One young girl made sure to stay close to her house on the first day of summer vacation, as the flood waters on Beam Station Road covered her front yard. Photo by CHRISTOPHER MAHER

Area known to flood; drainage an issue

Mauricio Julian Cuellar Jr.and Christopher Maher

Alice Echo-News Journal

On McMasters Street, residents faced the worst of the flooding as best they could under the circumstances.

Portions of the road were closed early by county officials.

Teresa Gonzales was expecting her sister from Houston when the rain came. Her granddaughter, Denise, was graduating Friday night. Instead of the last-minute preparations for graduation, Gonzales spent Friday afternoon picking up trash from her yard that had accumulated over the years under her house and were washed out by the rain waters.

"Right now, that it was very dry, the water will go down fast, but we're expecting more rain," Gonzales said.

She was concerned about more rain this weekend, but also about what will come afterward - mosquitoes.

"Yes, I worry, of course. We have grandchildren and great-grandchildren, so everything is pretty bad for them," Gonzales said.

She continued to pick up floating trash, watching for fire ants drifting in the water.

"Watch out for those ants," she said.

Her son, Baldemar, Denise's father, walked from next door to see how his parents were handling the flood.

"It gets pretty bad. I mean completely flooded. You can't walk anywhere," Baldemar said. "I can say we're used to it, because we've lived here so long, but the drainage here is pretty bad. We haven't had a big rain like this in a while."

But for Baldemar and his parents, there has never been a flood large enough to convince them to move away from the Rancho Alegre area, where their family has lived for generations.

"I guess we're here to the end," Baldemar said. "My parents live here. I have a house across the street with my family, to keep an eye on them. All our family has lived here all their lives. Down the street, it's all family, it's home. When it rains, it rains. There's nothing you can do about it."

Further up the street, Tom Muller was digging small drainage channels to direct water away from his home on McMasters Street during a break in the rain Friday morning.

"There's not really much drainage out here," Muller said. "This has happened to us before, but normally it takes a hurricane or something like that to bring this much water."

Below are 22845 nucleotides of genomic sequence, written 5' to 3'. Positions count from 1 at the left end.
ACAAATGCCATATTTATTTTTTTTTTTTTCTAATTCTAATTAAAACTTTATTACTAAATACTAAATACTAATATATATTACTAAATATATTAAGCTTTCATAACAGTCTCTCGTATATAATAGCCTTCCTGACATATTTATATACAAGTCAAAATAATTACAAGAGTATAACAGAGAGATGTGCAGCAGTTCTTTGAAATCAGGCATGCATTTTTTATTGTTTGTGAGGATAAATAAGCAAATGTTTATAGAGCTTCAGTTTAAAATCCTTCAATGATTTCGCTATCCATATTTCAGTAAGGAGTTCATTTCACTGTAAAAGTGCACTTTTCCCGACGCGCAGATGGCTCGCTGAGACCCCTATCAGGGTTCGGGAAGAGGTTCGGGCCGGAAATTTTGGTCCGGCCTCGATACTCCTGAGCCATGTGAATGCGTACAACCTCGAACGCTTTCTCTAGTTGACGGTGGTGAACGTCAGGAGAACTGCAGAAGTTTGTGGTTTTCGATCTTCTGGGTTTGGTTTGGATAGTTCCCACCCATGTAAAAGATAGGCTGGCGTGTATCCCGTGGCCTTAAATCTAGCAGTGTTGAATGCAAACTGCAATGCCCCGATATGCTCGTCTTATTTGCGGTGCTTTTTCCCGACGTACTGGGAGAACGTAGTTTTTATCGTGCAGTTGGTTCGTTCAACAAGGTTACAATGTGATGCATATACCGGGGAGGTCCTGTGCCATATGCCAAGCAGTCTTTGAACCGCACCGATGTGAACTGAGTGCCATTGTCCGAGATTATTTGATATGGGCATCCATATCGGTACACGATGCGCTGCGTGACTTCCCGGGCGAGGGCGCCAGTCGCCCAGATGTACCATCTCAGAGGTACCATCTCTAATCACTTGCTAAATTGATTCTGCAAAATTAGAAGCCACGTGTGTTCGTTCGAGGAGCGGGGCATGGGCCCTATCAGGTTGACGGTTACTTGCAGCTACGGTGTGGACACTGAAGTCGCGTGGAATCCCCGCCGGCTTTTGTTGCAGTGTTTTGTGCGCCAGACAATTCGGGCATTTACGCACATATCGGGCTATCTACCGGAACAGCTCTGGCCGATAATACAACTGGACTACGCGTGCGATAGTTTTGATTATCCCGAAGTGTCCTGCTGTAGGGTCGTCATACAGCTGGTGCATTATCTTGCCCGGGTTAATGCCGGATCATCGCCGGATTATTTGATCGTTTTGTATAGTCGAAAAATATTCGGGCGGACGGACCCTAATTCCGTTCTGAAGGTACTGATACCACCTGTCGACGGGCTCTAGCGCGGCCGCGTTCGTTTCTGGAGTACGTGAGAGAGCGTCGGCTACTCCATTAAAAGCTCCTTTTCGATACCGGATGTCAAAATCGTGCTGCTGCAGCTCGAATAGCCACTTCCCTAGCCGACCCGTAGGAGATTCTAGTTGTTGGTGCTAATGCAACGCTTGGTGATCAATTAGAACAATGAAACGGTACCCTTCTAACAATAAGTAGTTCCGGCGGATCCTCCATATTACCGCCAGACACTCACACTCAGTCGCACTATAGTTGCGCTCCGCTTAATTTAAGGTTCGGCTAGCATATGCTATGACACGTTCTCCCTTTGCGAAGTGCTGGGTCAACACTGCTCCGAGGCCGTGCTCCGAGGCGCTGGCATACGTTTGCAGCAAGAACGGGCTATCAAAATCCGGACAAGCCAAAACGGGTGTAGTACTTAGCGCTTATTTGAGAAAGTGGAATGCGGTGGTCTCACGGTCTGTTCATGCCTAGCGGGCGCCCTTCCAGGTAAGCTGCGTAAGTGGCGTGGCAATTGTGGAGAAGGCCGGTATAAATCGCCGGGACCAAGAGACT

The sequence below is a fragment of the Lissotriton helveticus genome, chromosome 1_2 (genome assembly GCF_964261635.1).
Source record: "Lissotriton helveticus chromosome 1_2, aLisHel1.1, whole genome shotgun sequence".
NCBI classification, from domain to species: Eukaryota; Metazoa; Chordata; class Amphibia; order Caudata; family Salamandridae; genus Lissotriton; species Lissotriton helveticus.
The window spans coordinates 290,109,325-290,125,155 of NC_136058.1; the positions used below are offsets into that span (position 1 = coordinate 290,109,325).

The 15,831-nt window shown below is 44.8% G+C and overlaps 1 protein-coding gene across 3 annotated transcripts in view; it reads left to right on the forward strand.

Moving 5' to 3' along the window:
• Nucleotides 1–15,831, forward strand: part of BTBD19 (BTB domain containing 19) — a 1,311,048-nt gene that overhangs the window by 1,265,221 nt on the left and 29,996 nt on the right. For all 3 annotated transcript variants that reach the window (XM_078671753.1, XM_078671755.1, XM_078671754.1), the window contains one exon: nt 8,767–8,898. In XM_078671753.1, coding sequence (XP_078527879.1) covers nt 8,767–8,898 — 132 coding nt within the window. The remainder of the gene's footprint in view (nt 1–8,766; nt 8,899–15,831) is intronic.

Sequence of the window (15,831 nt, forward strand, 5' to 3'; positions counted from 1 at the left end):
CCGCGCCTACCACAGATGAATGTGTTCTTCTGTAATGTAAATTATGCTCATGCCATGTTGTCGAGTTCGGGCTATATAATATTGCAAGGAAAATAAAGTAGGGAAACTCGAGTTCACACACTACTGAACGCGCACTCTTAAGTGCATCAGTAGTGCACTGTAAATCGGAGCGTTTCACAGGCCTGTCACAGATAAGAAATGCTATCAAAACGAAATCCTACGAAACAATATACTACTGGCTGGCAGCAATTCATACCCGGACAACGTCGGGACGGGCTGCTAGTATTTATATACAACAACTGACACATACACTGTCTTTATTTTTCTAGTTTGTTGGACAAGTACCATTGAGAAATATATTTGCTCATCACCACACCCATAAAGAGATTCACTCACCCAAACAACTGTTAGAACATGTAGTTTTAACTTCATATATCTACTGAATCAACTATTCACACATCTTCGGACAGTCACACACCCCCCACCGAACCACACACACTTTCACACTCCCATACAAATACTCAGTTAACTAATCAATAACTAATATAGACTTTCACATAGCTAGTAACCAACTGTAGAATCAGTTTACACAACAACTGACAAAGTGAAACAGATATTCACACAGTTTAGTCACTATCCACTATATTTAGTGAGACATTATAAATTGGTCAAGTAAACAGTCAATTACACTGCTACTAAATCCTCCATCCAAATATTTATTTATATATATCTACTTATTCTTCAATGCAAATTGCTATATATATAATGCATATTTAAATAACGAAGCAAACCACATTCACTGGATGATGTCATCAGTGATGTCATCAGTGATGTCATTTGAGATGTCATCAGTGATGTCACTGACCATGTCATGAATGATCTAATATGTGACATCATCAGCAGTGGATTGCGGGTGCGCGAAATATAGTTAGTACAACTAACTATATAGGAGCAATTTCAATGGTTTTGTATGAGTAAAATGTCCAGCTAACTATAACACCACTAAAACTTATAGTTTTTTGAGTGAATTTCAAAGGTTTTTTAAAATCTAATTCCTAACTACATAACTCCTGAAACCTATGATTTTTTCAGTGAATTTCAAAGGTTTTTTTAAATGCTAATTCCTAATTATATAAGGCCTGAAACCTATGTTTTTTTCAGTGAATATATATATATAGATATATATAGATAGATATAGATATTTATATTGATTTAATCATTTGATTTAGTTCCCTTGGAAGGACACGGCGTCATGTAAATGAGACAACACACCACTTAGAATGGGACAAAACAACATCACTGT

Further down McMasters Street, Romeo Iglesias was also trying to dig channels to direct the six inches of water covering his yard away from his home.

"I've seen even worse than this before," Iglesias said. "Let it go down and then let it rain again. We need it."

In response to the conditions, county commissioners blocked off or shut down several roads in the county as a precaution.

Road and bridge crews from all four precincts were on stand-by Friday, dealing with flood conditions as they developed.

Commissioner Zenaida Sanchez's crew closed several roads in the Rancho Alegre area because of increasing flood waters stemming from Lattas Creek and other creeks in the area.

Last year, in preparation for hurricane season, Sanchez purchased 15 road barricades, which were put to use Friday to secure roads closed by flowing water.

"What's so unfortunate is that there are so many creeks going through here, it's what you can expect with five-and-a-half inches of rain in two-and-a-half hours," Sanchez said. "We're keeping our guys on stand-by, and we're staying on top of this."

Commissioner Ventura Garcia assisted the City of Alice early Friday morning with his crew out near Texas Boulevard assisting with road conditions there. He said after an inspection of his county roads, none were closed because of flooding.

Commissioner Oswald Alaniz also kept his men on stand-by, and set up several barricades in low-lying areas. He also had two trucks fueled up at his Alice yard, in the event that people needed to be evacuated from high water areas.

Commissioner Javier Garcia said he faced many creek areas in his precinct that needed barriers, but his office didn't have enough to close all they needed.

The workers on his crew called on the public to be more cautious when driving the roadways, especially those near creek areas.

"Everyone's on 24-hour call and as situations occur, our crew will show up," Garcia said.

Garcia also recommended to parents that their children not play in water-logged areas for their own safety, because of the danger of rattlesnakes moving to higher ground out of the water.

"I don't think the parents know how dangerous that can be," he said. "The kids need to stay out of the water-logged areas for their own safety."